The big day is finally here. It’s June 30, 1888, and you’ve been invited to board Fairview No. 1 for its maiden voyage from Santa Ana to the new town of Fairview.
May 22nd marks the 90th anniversary of what was called “one of the warmest elections ever held on the Mesa.” At issue was an attempt in 1928 to annex 6,000 acres of property to Santa Ana. The strip would have run due south from that city to the Upper Newport Bay, and would have included Delhi, part of Paularino, and most of Costa Mesa.
A sampling of historic events events that occurred in April.
College Center is a $2 million shopping complex that first opened in 1965 on the corner of Harbor and Adams near OCC. It is perhaps best known as the site of the West Coast’s first Howard Johnson’s Restaurant (later a Ground Round and now Coco’s) and as Pier 1 Imports’ home for the past 49 years. Less noticed is the College Center Office Building (AKA San Joaquin Office Building or Harbor Plaza) which is interesting in its own right.
Those of you who have visited our museum may have seen our harmonium reed organ. However, of those who have seen it, only a percentage have read the story posted above it explaining how we obtained it. Even if you did read it, there is still part of the story you haven’t heard.
This year marks the 100th anniversary of the 1918 influenza, one of the worst pandemics in history, which claimed the lives of up to 100 million people and infected 500 million worldwide. About 300 died out of Orange County’s population of 30,000. While the mortality rate here was lower than elsewhere, the demand for nurses still outstripped the supply, leading the chairman of the Santa Ana Red Cross to plead for volunteers to “meet the call of humanity” and tend to the sick.
Alice King (later Eastman), a young philanthropist from Costa Mesa, answered the call. But it didn’t turn out the way she expected. Decades later, she told the story to our own Mary Ellen Goddard:
1950s. After a series of annexations and subdivisions, the north side of Costa Mesa grows rapidly.
1960. The city purchases a 1.35-acre lot on the corner of Mesa Verde Dr. and Baker from developer Walter Gayner for the express purpose of building a library. The location is chosen for its proximity to schools and 10,000 homes.
The Friends of the Costa Mesa Libraries forms. Volunteer groups like the Friends and Mesa Verde Home Owners are vocal advocates for the new branch.
1961–early 1962. The city and county deadlock over funding. The city considers establishing its own library system, following the example of Newport and Huntington Beach, but ultimately rejects the “library business.”
February 1962. In a meeting with MVHO, OC Supervisor and library committeeman Cy M. Featherly tells Mesa Verde residents their library must wait until after the needs of other communities are met. He also claims the county’s library district is already spending more money in Costa Mesa than taxes warrant.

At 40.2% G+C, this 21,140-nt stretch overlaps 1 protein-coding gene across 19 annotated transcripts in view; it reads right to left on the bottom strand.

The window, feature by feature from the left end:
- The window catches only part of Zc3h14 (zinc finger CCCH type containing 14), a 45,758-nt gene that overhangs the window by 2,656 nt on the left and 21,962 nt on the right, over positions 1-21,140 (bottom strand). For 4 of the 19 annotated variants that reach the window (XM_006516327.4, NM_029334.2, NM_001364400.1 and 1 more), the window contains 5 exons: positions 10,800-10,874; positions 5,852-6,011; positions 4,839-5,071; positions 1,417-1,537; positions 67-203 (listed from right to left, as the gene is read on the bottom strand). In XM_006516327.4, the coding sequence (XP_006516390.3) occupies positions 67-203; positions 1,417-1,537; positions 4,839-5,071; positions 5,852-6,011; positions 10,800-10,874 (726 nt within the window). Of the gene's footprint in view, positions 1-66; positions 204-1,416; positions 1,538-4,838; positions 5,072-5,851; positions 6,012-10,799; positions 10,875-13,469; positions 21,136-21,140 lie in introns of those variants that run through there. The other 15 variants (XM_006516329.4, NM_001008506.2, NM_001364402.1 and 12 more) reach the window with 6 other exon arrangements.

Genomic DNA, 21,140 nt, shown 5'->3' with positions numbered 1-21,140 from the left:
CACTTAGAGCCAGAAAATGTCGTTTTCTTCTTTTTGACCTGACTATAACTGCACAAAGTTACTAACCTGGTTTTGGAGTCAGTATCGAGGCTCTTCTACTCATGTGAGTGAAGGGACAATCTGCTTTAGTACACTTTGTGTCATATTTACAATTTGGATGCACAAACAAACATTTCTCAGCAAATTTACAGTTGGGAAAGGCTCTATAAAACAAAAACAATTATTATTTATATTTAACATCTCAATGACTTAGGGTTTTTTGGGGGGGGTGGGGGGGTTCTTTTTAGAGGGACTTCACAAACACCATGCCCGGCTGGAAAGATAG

March 19, 1962. Thomas Thompson, president of MVHO, presents a compromise plan to the city council. Under this plan, the city would pay to construct the building while the county would lease it back, stock it, and staff it. The city council approves the plan.
Featherly also likes the plan, saying cities should shoulder library costs “wherever possible.” He warns, however, the city may have to pay higher operating costs than before.
Summer 1963. It is announced the library will be built within 3-4 months for $78,000. “Complications arise” with the county and ground is never broken.
July 6, 1964. The city council unanimously approves architectural plans for a 6,500-sq. ft. library and a 250-seat auditorium. Building both at once is estimated to save $1 per square foot. The architects estimate the cost at $169,500.
September 29, 1964. The county finally agrees to lease the library for $738 per month.
December 1964. A “lengthy pause without comment” fills the chambers when the city council learns the lowest construction bid is 25% over the initial estimate. The council quickly eliminates the auditorium along with $27,000 worth of “frills”.
February 9, 1965. Ground is broken for the library in a ceremony attended by city and county officials. The building is projected to be finished by September, but construction delays ensue.
November 20, 1965 — Opening Day. A dedicatory luncheon organized by the Friends and the OC Book Club is held at the Mesa Verde Country Club. LA Times literary editor and columnist Robert Kirsch is guest speaker.
A formal ceremony is held at 2:30 pm. Robert Wilson, mayor of Costa Mesa, calls the library a “milestone in the city’s effort to provide worthwhile public facilities. It is the first one the city has constructed, but I assure you there will be more.” An optimistic Featherly predicts a third library will be built at the Costa Mesa Civic Center. “It is not definite yet, but it probably will happen,” he says.
Thompson, now a city councilman, delivers the keynote address. He reflects on the 5 years it took to build the library and declares it “well worth the effort.”